Hiroshi Nagai’s Sun-Drenched Pop Paintings Pay Homage to California


WordsManon Baeza

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Flat tints of vibrant colours and sophisticated American decor. From beaches and palm trees to swimming pools and even villas, minimalist architecture and summer scenes quickly emerge as a recurring theme in the work of Hiroshi Nagai, one of the most atypical and indeed talented Japanese artists of his generation. Born in 1947 in Tokushima, on the island of Shikoku in the south-west of the archipelago, the artist soon decided to specialise in illustrations for record sleeves of popular Japanese music.

His beautifully polished style recalls the work of English painter David Hockney, known for his pop style, Californian influences and vegetable- and mineral-based scenographies. Like Hockney, Hiroshi Nagai has the gift of transporting viewers to the west coast of America as it was in the 1950s, as he does in his series Poolside.

The painter is part of the ‘City Pop’ art movement which emerged in the 1970s. It’s inspired by the aesthetic of the ‘soft pop’ current in music, also known as ‘sunshine pop’, which originated from Southern California and that can mainly be heard in advertising jingles. Soft pop is very popular in Japan and transports listeners to a place characterised by salty air, suntans and the noise of waves.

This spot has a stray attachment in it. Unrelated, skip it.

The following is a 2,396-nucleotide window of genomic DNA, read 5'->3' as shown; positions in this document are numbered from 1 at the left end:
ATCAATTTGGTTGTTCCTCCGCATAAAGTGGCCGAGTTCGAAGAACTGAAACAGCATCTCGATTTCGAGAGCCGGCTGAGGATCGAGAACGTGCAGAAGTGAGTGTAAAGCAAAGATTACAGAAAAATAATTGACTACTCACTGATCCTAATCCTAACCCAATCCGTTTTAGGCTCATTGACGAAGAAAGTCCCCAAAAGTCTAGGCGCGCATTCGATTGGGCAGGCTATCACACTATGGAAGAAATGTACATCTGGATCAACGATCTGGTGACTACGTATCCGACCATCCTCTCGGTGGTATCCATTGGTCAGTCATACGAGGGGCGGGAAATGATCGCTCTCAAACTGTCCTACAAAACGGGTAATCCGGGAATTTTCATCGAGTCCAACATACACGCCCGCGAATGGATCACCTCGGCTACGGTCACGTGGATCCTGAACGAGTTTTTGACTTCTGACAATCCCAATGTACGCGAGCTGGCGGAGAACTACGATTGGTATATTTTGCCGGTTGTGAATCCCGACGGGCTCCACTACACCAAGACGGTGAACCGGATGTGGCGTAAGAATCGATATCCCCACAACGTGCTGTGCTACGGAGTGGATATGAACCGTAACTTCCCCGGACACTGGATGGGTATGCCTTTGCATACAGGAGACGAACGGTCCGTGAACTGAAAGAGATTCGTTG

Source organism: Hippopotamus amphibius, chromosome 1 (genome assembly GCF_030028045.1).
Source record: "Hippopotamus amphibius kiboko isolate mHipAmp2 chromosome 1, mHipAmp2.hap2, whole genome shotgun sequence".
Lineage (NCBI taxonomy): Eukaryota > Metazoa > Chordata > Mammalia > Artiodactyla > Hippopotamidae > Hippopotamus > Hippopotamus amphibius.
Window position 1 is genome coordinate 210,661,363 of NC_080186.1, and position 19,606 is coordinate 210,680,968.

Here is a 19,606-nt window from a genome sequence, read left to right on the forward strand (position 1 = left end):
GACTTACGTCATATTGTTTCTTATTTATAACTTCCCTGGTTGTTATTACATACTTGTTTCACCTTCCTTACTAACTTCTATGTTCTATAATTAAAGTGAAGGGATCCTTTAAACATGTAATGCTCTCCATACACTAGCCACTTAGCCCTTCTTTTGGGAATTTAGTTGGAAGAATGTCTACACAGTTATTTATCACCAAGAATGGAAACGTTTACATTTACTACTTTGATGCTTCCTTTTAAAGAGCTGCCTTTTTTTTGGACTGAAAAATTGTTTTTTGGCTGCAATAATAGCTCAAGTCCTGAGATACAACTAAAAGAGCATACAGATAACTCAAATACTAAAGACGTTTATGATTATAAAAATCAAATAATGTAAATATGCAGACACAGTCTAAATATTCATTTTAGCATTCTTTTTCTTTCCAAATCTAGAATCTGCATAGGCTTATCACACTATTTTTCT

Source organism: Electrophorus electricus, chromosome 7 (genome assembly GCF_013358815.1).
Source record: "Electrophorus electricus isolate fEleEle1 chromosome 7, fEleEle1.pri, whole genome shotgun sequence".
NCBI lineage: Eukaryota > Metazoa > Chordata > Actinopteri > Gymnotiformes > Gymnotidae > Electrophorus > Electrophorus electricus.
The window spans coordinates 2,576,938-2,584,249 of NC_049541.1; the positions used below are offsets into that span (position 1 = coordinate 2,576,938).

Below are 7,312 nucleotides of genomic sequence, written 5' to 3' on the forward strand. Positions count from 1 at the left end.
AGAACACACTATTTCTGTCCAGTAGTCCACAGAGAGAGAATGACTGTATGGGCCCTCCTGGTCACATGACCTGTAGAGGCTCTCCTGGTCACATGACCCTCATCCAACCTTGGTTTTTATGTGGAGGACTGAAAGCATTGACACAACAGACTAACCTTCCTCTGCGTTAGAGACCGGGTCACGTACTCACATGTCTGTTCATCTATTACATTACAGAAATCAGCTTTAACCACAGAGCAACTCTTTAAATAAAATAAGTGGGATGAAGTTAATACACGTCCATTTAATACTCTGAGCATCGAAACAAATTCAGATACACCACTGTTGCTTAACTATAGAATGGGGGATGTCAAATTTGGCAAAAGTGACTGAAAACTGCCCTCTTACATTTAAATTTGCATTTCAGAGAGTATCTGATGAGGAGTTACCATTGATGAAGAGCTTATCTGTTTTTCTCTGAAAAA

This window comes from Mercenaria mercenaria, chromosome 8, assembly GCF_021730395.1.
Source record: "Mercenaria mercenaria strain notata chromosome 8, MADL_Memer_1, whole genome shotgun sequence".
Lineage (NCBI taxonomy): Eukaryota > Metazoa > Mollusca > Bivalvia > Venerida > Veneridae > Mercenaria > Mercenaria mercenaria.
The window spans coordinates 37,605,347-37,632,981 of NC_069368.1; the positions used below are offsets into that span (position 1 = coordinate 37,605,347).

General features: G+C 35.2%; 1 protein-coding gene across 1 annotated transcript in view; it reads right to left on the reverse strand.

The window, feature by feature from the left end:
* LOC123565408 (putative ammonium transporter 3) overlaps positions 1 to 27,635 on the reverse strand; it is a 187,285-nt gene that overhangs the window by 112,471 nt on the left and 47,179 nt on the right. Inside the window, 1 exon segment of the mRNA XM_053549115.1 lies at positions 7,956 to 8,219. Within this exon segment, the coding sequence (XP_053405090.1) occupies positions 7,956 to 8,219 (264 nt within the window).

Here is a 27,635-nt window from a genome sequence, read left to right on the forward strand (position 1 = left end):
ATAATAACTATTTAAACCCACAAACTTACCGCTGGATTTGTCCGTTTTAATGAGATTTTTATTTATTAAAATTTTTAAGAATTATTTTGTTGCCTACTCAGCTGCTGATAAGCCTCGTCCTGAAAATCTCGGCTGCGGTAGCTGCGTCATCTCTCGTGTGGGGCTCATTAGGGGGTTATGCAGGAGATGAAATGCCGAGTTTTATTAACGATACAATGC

Hiroshi Nagai is sometimes influenced by Magritte and Dali, but pop art remains his main source of inspiration. As he explains to cultrface:

‘Without American pop art I would not have started painting the way I did. This experience made me paint my summer skies as deep blues from that point on. That said, surrealism was also a big influence, and of course hyper-realism.’

Nagai only gained recognition at the start of the 1980s, but it’s lasted. His dazzling, colourful works continue to bewitch the art world and seduce lovers of pop art.

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